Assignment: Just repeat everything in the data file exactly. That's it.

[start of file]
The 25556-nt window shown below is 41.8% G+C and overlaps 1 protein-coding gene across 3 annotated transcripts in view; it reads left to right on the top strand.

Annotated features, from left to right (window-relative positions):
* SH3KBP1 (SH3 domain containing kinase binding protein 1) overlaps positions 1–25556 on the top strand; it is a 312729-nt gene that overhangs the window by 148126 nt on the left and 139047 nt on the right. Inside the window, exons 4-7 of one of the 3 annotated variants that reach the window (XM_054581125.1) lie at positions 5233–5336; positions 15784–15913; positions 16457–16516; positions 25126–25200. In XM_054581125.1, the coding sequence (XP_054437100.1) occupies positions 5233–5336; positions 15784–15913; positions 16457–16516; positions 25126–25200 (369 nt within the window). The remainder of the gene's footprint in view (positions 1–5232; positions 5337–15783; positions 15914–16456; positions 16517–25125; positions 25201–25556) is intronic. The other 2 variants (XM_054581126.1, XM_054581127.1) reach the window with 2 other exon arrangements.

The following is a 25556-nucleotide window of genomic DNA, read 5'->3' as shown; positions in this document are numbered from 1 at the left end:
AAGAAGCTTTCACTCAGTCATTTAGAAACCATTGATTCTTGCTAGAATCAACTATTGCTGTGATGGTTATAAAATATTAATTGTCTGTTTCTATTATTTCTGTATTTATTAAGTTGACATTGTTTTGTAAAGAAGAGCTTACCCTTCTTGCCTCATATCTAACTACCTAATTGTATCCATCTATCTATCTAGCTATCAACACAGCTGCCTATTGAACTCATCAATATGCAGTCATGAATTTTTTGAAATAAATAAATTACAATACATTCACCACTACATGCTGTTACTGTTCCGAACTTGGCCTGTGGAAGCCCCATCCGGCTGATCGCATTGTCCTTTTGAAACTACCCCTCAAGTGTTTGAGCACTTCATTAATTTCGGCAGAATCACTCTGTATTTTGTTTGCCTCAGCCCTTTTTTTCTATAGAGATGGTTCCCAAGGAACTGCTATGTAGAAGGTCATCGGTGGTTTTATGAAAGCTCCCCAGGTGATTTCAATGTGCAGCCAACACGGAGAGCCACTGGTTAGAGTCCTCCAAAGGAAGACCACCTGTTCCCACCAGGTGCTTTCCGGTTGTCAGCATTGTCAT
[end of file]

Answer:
The 25556-nt window shown below is 41.8% G+C and overlaps 1 protein-coding gene across 3 annotated transcripts in view; it reads left to right on the top strand.

Annotated features, from left to right (window-relative positions):
* SH3KBP1 (SH3 domain containing kinase binding protein 1) overlaps positions 1–25556 on the top strand; it is a 312729-nt gene that overhangs the window by 148126 nt on the left and 139047 nt on the right. Inside the window, exons 4-7 of one of the 3 annotated variants that reach the window (XM_054581125.1) lie at positions 5233–5336; positions 15784–15913; positions 16457–16516; positions 25126–25200. In XM_054581125.1, the coding sequence (XP_054437100.1) occupies positions 5233–5336; positions 15784–15913; positions 16457–16516; positions 25126–25200 (369 nt within the window). The remainder of the gene's footprint in view (positions 1–5232; positions 5337–15783; positions 15914–16456; positions 16517–25125; positions 25201–25556) is intronic. The other 2 variants (XM_054581126.1, XM_054581127.1) reach the window with 2 other exon arrangements.

The following is a 25556-nucleotide window of genomic DNA, read 5'->3' as shown; positions in this document are numbered from 1 at the left end:
AAGAAGCTTTCACTCAGTCATTTAGAAACCATTGATTCTTGCTAGAATCAACTATTGCTGTGATGGTTATAAAATATTAATTGTCTGTTTCTATTATTTCTGTATTTATTAAGTTGACATTGTTTTGTAAAGAAGAGCTTACCCTTCTTGCCTCATATCTAACTACCTAATTGTATCCATCTATCTATCTAGCTATCAACACAGCTGCCTATTGAACTCATCAATATGCAGTCATGAATTTTTTGAAATAAATAAATTACAATACATTCACCACTACATGCTGTTACTGTTCCGAACTTGGCCTGTGGAAGCCCCATCCGGCTGATCGCATTGTCCTTTTGAAACTACCCCTCAAGTGTTTGAGCACTTCATTAATTTCGGCAGAATCACTCTGTATTTTGTTTGCCTCAGCCCTTTTTTTCTATAGAGATGGTTCCCAAGGAACTGCTATGTAGAAGGTCATCGGTGGTTTTATGAAAGCTCCCCAGGTGATTTCAATGTGCAGCCAACACGGAGAGCCACTGGTTAGAGTCCTCCAAAGGAAGACCACCTGTTCCCACCAGGTGCTTTCCGGTTGTCAGCATTGTCAT